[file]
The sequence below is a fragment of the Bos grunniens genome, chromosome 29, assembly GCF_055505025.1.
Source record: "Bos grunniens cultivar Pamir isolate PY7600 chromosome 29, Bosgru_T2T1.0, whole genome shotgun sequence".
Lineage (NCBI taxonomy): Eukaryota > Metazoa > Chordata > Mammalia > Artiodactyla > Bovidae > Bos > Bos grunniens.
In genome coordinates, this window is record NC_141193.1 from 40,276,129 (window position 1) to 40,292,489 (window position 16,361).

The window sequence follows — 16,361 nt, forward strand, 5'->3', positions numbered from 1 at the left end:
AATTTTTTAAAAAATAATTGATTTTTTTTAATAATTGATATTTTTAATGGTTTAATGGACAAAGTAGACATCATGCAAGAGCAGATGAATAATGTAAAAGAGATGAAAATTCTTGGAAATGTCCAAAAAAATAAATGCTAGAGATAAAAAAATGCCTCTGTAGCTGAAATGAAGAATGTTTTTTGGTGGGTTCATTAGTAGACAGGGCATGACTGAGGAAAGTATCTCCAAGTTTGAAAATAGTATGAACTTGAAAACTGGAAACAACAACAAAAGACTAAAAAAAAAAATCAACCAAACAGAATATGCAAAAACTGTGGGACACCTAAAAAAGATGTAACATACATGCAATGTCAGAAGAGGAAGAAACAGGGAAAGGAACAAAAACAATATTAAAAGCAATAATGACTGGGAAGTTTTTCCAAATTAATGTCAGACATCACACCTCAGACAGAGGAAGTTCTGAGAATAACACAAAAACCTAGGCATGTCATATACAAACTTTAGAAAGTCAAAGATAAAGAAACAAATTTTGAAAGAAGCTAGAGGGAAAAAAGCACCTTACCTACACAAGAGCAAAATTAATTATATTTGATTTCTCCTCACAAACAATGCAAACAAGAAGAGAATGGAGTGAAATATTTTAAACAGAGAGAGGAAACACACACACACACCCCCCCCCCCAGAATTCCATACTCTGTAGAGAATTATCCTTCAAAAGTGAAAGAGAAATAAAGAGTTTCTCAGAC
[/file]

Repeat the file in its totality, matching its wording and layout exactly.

The sequence below is a fragment of the Bos grunniens genome, chromosome 29, assembly GCF_055505025.1.
Source record: "Bos grunniens cultivar Pamir isolate PY7600 chromosome 29, Bosgru_T2T1.0, whole genome shotgun sequence".
Lineage (NCBI taxonomy): Eukaryota > Metazoa > Chordata > Mammalia > Artiodactyla > Bovidae > Bos > Bos grunniens.
In genome coordinates, this window is record NC_141193.1 from 40,276,129 (window position 1) to 40,292,489 (window position 16,361).

The window sequence follows — 16,361 nt, forward strand, 5'->3', positions numbered from 1 at the left end:
AATTTTTTAAAAAATAATTGATTTTTTTTAATAATTGATATTTTTAATGGTTTAATGGACAAAGTAGACATCATGCAAGAGCAGATGAATAATGTAAAAGAGATGAAAATTCTTGGAAATGTCCAAAAAAATAAATGCTAGAGATAAAAAAATGCCTCTGTAGCTGAAATGAAGAATGTTTTTTGGTGGGTTCATTAGTAGACAGGGCATGACTGAGGAAAGTATCTCCAAGTTTGAAAATAGTATGAACTTGAAAACTGGAAACAACAACAAAAGACTAAAAAAAAAAATCAACCAAACAGAATATGCAAAAACTGTGGGACACCTAAAAAAGATGTAACATACATGCAATGTCAGAAGAGGAAGAAACAGGGAAAGGAACAAAAACAATATTAAAAGCAATAATGACTGGGAAGTTTTTCCAAATTAATGTCAGACATCACACCTCAGACAGAGGAAGTTCTGAGAATAACACAAAAACCTAGGCATGTCATATACAAACTTTAGAAAGTCAAAGATAAAGAAACAAATTTTGAAAGAAGCTAGAGGGAAAAAAGCACCTTACCTACACAAGAGCAAAATTAATTATATTTGATTTCTCCTCACAAACAATGCAAACAAGAAGAGAATGGAGTGAAATATTTTAAACAGAGAGAGGAAACACACACACACACCCCCCCCCCCAGAATTCCATACTCTGTAGAGAATTATCCTTCAAAAGTGAAAGAGAAATAAAGAGTTTCTCAGAC